"Visit the physicians' offices to educate the office administrators on the programs and services your facility has to offer their patients," Meschi says. "Once a patient has been referred into your medical fitness facility, it is vital to the success of your program that you communicate pertinent outcome information on the patient back to the physician."
Tracking metrics such as waist/hip ratio, blood pressure, resting heart rate and total activity minutes, as well as changes in those markers, and then sharing the information with the medical provider is an essential piece of any medical program, Meschi says. "This kind of evidenced-based information goes a long way in developing the support from the local medical community."
For Inspira, the partnership has resulted in cost savings by keeping patients healthier and lowering readmission rates. For the Fitness Connection, it meant an opportunity to reach beyond the traditional base of gym members to establish a new source of membership. "From a financial standpoint, we created a new revenue stream by servicing members who would not have joined a gym had it not been for their physician's recommendation," Meschi says. "Statistics show that only about 15 percent of the population has gym memberships, and commercial gyms are all vying for the business of that 15 percent. As a certified medical fitness facility we are able to service the needs of an additional 50 percent of the population by providing appropriate exercise and nutrition consultation for their specific health needs."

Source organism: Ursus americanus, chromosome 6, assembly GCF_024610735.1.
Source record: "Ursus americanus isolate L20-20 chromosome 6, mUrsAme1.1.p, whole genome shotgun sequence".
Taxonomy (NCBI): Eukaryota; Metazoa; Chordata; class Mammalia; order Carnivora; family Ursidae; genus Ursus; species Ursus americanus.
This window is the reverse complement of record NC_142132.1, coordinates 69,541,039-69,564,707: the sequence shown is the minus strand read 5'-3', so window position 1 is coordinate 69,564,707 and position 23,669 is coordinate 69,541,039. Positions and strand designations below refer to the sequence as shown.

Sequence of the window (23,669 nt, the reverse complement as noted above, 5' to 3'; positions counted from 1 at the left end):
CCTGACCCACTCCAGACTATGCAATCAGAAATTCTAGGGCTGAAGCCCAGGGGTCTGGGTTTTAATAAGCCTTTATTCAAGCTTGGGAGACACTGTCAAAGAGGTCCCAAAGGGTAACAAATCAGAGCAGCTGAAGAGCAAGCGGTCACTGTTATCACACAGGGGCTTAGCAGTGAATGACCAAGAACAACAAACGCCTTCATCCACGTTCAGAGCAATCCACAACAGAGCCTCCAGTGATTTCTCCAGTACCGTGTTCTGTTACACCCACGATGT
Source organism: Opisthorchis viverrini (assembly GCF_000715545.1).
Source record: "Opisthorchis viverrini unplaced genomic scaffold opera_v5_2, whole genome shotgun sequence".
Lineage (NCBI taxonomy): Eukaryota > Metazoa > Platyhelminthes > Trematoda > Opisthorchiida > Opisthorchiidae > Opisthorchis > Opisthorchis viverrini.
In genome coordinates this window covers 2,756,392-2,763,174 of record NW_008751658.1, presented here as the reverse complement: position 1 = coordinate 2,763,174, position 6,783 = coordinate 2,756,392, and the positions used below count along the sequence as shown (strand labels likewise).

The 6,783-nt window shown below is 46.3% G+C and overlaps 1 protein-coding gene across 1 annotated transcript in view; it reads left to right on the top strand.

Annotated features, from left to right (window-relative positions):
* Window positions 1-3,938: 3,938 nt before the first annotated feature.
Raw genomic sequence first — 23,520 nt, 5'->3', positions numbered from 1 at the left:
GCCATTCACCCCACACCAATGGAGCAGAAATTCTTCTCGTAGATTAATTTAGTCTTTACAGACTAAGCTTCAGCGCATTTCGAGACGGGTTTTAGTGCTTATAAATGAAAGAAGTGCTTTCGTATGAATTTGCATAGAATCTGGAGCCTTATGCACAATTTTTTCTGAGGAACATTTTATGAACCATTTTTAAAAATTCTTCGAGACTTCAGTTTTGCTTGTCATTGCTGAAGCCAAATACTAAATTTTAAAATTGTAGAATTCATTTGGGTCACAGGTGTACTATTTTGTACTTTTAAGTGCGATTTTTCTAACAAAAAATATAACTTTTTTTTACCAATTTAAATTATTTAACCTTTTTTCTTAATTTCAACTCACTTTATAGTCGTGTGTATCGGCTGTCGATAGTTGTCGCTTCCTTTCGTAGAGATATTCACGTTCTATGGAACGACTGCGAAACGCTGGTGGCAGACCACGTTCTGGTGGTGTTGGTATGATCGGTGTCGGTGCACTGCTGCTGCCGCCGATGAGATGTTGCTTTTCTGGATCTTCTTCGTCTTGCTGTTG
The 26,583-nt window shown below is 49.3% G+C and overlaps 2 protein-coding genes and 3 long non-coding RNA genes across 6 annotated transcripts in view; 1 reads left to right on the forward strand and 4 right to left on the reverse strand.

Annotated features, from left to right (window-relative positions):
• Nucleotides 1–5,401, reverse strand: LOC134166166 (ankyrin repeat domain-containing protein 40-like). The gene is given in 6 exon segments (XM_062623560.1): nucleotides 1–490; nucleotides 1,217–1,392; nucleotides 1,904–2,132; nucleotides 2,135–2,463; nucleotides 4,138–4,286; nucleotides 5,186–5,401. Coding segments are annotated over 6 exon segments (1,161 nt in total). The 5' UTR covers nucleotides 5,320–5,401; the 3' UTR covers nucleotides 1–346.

THE ATLANTIC Club | Manasquan, N.J.
Medical Fitness Association member since 2011
A talk by Dr. Edward Phillips, director of The Institute of Lifestyle Medicine, sparked The Atlantic Club's interest in medical fitness in 2010. "Throughout his presentation, he provided an initial roadmap for commercial clubs to successfully enter this sector of the business no longer limited to hospitals," says The Atlantic Club owner Patricia Laus. "It was even more exciting to me, since my initial education was as a registered nurse."
Laus saw an opportunity for her club to differentiate itself in the fitness marketplace and to open doors to a new population while increasing service for traditional members.
"After joining the Medical Fitness Association in 2011, I challenged our entire team to pursue Medical Fitness Certification," Laus says. "This required a total team effort and was one of the best projects we've ever conducted."
What it didn't require was a lot of space. Though The Atlantic Club spans some 44 acres, Laus emphasizes that a medical fitness program can fit into any facility willing to put in the time and effort to make it successful. "You just need to find a room and you can make this happen," she says. "It's about building community, and you can do that on any fitness floor."